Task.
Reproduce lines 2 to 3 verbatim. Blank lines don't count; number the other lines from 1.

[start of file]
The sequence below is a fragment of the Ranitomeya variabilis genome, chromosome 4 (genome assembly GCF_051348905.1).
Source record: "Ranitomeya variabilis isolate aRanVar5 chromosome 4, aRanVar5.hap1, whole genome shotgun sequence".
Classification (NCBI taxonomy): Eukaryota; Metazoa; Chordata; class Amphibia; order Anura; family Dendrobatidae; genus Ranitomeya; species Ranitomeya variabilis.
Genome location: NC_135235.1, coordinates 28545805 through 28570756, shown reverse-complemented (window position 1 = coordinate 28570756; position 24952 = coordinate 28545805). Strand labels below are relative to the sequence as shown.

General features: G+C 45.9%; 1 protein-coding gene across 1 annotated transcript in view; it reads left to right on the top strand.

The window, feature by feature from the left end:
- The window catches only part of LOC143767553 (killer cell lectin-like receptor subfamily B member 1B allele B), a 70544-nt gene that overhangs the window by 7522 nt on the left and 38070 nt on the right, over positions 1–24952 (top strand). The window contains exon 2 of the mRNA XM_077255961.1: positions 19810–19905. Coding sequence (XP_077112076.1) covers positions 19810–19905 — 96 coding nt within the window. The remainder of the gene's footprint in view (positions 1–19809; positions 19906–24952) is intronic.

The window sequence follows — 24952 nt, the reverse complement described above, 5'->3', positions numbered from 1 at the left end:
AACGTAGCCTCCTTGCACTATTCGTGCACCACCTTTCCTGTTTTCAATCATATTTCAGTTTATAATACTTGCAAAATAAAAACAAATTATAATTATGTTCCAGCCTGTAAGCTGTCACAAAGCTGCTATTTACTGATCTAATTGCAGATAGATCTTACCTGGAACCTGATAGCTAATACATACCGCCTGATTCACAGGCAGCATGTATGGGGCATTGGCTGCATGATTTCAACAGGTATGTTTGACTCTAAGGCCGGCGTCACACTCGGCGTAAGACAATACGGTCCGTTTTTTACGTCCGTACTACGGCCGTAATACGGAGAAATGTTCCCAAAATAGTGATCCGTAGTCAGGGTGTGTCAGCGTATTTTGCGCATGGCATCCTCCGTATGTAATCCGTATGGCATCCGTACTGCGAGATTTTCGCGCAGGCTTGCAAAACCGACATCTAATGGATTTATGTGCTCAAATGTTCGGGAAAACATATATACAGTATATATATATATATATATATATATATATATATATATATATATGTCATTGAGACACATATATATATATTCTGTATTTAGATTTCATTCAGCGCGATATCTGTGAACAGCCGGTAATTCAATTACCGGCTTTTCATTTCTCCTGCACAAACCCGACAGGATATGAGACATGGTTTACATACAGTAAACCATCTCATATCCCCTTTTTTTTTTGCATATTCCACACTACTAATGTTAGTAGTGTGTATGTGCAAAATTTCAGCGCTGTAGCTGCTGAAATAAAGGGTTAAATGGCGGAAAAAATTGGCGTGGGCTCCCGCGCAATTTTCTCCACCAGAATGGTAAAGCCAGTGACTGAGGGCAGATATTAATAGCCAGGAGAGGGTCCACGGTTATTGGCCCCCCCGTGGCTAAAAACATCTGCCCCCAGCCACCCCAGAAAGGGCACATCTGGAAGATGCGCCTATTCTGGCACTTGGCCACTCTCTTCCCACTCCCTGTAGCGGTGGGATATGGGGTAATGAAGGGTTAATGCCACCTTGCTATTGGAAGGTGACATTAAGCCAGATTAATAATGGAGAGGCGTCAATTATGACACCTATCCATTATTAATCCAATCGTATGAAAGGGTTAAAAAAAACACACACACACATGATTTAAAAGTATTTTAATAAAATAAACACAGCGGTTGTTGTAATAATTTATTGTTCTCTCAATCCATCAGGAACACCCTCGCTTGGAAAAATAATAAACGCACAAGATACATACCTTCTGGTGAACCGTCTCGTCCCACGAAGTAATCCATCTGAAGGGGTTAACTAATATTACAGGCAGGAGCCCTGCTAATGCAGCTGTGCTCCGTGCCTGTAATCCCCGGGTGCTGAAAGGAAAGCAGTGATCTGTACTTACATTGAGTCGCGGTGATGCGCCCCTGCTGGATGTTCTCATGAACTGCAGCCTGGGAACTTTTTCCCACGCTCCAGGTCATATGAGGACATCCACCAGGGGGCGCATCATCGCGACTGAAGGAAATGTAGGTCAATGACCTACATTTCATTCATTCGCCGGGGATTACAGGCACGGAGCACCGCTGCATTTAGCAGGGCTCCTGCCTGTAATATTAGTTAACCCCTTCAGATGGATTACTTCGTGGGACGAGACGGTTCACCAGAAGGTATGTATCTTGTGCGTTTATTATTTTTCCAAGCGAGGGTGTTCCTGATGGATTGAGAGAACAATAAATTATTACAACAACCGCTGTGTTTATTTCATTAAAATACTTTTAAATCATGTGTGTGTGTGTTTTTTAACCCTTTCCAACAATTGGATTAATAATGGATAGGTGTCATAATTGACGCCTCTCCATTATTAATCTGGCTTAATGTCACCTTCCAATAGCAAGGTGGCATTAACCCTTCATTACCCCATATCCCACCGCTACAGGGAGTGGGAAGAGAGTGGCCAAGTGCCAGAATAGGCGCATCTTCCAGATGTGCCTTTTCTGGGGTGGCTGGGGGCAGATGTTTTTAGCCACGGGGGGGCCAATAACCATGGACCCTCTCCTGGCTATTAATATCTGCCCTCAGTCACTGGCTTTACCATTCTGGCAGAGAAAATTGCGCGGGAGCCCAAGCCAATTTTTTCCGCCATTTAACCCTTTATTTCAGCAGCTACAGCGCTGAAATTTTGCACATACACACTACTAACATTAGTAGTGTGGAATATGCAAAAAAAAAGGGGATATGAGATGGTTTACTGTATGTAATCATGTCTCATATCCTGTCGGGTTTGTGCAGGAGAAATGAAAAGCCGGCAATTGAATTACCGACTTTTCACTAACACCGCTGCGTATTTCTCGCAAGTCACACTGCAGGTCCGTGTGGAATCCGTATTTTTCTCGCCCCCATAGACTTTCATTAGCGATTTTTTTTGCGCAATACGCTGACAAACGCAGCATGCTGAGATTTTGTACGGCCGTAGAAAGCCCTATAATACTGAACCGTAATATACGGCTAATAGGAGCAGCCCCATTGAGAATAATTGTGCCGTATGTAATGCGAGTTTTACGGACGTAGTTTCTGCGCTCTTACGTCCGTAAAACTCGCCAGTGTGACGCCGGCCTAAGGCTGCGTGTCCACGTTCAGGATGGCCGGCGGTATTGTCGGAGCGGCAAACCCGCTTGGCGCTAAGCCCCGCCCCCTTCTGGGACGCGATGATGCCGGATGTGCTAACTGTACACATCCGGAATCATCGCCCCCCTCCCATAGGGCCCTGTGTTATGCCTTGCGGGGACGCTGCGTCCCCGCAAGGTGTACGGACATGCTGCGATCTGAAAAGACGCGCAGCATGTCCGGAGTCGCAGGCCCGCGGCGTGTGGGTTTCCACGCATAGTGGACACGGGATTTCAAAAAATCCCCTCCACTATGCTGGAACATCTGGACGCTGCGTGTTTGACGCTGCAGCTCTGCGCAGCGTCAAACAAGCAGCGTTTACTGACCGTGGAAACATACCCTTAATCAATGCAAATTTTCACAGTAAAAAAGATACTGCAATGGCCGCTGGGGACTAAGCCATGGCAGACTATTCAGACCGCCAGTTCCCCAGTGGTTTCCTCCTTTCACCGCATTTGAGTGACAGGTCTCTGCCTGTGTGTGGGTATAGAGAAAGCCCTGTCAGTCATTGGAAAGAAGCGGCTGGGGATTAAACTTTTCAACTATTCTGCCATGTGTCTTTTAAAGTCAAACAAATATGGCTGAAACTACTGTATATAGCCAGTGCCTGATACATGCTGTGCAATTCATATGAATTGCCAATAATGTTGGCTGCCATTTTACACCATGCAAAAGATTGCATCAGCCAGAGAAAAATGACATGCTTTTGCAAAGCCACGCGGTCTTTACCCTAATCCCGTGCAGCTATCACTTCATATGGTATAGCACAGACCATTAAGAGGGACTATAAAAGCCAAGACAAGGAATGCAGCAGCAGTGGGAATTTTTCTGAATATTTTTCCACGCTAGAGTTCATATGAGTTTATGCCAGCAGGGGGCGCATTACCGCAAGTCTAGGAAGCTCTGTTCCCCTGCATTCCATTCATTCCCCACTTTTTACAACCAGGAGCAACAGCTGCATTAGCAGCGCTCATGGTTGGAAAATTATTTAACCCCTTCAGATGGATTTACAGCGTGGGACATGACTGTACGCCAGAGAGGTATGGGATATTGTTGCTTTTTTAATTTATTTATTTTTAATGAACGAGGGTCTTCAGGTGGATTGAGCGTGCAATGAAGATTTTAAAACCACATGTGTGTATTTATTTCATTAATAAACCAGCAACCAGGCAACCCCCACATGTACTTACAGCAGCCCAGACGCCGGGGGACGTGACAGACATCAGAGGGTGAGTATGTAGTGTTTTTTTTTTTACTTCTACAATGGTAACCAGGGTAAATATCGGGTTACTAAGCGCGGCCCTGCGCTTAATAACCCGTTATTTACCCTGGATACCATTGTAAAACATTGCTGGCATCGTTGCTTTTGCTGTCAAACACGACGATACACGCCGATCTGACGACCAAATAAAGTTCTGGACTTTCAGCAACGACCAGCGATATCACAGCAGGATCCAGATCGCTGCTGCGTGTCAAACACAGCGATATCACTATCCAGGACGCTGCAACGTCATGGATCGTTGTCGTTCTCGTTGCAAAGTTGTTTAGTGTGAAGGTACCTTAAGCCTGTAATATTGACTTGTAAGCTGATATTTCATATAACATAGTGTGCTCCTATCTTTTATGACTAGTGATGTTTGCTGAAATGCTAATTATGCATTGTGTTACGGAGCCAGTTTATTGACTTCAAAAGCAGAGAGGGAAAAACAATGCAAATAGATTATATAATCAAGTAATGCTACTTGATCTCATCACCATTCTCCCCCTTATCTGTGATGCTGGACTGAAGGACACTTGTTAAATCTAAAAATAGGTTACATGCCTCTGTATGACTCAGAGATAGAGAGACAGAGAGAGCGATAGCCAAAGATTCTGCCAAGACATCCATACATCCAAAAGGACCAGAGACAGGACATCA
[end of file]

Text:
Source record: "Ranitomeya variabilis isolate aRanVar5 chromosome 4, aRanVar5.hap1, whole genome shotgun sequence".
Classification (NCBI taxonomy): Eukaryota; Metazoa; Chordata; class Amphibia; order Anura; family Dendrobatidae; genus Ranitomeya; species Ranitomeya variabilis.